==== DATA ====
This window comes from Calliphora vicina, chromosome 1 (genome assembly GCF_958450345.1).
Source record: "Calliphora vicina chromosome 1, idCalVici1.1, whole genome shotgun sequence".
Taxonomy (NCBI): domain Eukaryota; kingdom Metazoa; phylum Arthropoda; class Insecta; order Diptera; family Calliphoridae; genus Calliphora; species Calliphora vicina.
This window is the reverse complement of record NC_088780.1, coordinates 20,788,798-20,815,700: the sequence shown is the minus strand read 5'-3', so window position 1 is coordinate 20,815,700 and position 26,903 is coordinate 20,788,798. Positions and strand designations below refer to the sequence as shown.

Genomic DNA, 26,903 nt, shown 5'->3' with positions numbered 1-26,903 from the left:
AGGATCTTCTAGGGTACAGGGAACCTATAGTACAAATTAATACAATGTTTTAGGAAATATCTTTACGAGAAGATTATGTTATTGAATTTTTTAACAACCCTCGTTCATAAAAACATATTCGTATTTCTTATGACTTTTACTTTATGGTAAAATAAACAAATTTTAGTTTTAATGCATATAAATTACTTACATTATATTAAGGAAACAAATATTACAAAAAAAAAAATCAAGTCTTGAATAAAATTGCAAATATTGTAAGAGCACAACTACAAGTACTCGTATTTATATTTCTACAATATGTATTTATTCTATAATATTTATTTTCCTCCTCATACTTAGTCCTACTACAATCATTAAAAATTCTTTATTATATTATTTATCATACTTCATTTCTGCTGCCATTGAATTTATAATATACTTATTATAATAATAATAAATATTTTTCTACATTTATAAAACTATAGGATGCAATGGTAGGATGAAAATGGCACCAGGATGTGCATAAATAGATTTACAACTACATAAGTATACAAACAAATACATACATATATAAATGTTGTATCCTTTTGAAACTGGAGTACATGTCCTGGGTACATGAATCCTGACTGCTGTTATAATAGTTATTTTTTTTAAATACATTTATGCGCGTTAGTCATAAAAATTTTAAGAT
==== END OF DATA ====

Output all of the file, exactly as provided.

This window comes from Calliphora vicina, chromosome 1 (genome assembly GCF_958450345.1).
Source record: "Calliphora vicina chromosome 1, idCalVici1.1, whole genome shotgun sequence".
Taxonomy (NCBI): domain Eukaryota; kingdom Metazoa; phylum Arthropoda; class Insecta; order Diptera; family Calliphoridae; genus Calliphora; species Calliphora vicina.
This window is the reverse complement of record NC_088780.1, coordinates 20,788,798-20,815,700: the sequence shown is the minus strand read 5'-3', so window position 1 is coordinate 20,815,700 and position 26,903 is coordinate 20,788,798. Positions and strand designations below refer to the sequence as shown.

Genomic DNA, 26,903 nt, shown 5'->3' with positions numbered 1-26,903 from the left:
AGGATCTTCTAGGGTACAGGGAACCTATAGTACAAATTAATACAATGTTTTAGGAAATATCTTTACGAGAAGATTATGTTATTGAATTTTTTAACAACCCTCGTTCATAAAAACATATTCGTATTTCTTATGACTTTTACTTTATGGTAAAATAAACAAATTTTAGTTTTAATGCATATAAATTACTTACATTATATTAAGGAAACAAATATTACAAAAAAAAAAATCAAGTCTTGAATAAAATTGCAAATATTGTAAGAGCACAACTACAAGTACTCGTATTTATATTTCTACAATATGTATTTATTCTATAATATTTATTTTCCTCCTCATACTTAGTCCTACTACAATCATTAAAAATTCTTTATTATATTATTTATCATACTTCATTTCTGCTGCCATTGAATTTATAATATACTTATTATAATAATAATAAATATTTTTCTACATTTATAAAACTATAGGATGCAATGGTAGGATGAAAATGGCACCAGGATGTGCATAAATAGATTTACAACTACATAAGTATACAAACAAATACATACATATATAAATGTTGTATCCTTTTGAAACTGGAGTACATGTCCTGGGTACATGAATCCTGACTGCTGTTATAATAGTTATTTTTTTTAAATACATTTATGCGCGTTAGTCATAAAAATTTTAAGAT